An Opportunistic Odin?

It is possible, but of course not certain, that Pagans may have seen similarities between Saint Nick and their own Odin (or Woden, or whichever name a particular pagan may have known him by), and may have transposed many of Odin’s characteristics onto the saint. After all, both were associated with a specific time of year, a specific holy day, and both were associated with some form of giving gifts. This could explain why the variations of Santa across Europe depict him as a magical, wandering, white-bearded man of varying powers. In a way, as Norse and Germanic Paganism saw its twilight, the god Odin found an opportunity to live on in some form through the figure of Saint Nicholas. His metamorphosis may not have been discouraged either: the Christian church was keenly aware of the advantages of molding their faith to their audience to encourage conversions.

So, is Santa Odin?

Ultimately, there is no solid evidence to definitively link the two, we only have lofty inferences based on scattered bits of information. It is up to each person to believe what they want to believe about Santa. More importantly, it is up to each person to decide on what Santa means to them during the holiday season. Personally, I like to think that today’s Santa is the latest incarnation of Odin who, over the course of many sagas, metamorphosed numerous times. It would not be a stretch of the imagination for a Viking to believe that Santa is merely his latest disguise.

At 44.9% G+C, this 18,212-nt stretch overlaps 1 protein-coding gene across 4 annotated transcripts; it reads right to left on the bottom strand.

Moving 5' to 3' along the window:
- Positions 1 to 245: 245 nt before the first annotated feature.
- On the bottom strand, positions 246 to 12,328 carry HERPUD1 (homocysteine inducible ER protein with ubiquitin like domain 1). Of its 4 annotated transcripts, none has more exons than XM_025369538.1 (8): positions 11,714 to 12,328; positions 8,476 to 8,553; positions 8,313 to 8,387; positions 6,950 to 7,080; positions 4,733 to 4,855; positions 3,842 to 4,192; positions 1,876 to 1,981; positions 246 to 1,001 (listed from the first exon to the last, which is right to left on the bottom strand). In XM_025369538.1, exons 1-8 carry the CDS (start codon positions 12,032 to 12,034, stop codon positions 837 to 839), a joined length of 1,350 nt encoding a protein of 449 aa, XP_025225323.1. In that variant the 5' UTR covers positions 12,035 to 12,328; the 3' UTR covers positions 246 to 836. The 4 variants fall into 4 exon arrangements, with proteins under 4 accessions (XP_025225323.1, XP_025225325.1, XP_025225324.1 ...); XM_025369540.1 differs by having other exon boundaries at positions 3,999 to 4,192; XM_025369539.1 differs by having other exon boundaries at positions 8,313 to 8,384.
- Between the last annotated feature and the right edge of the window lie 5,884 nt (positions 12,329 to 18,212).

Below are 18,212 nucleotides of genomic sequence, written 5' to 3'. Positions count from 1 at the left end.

Happy Holidays!



  1. siddigfan says:

    Thank you so much for this timely and fascinating article which I’m sharing with my family and friends! Happy Christmas!!!

  2. justinruhe says:

    Great read! Thanks for the post

  3. snowfox66 says:

    This is the first I have hear of St. Nick being a tanned Mediterranean. The fat man in the suspendered trousers and fur trimmed jacket (Not “onesies”) was the invention of the man who wrote the poem “A visit from St. Nick” for his ill daughter. it stuck. Personally I prefer the much older (pre-American) version of a tall slender man dressed in robes. Who was also responsible for giving anonymous gifts of gold to a man with three daughters and no way to pay their dowry. It was said that people started giving secretly and pinning it on St. Nick. Thus the gifts which are left for the children (and some adults) at night. There are other stories but with not so nice connotations when it cam to naughty children as well.

    1. Christophe says:

      Have you seen the Santas at malls these days? They are definitely onesies 😉

      1. snowfox66 says:

        Don’t drive much anymore and the nearest malls are over 200 mls. away!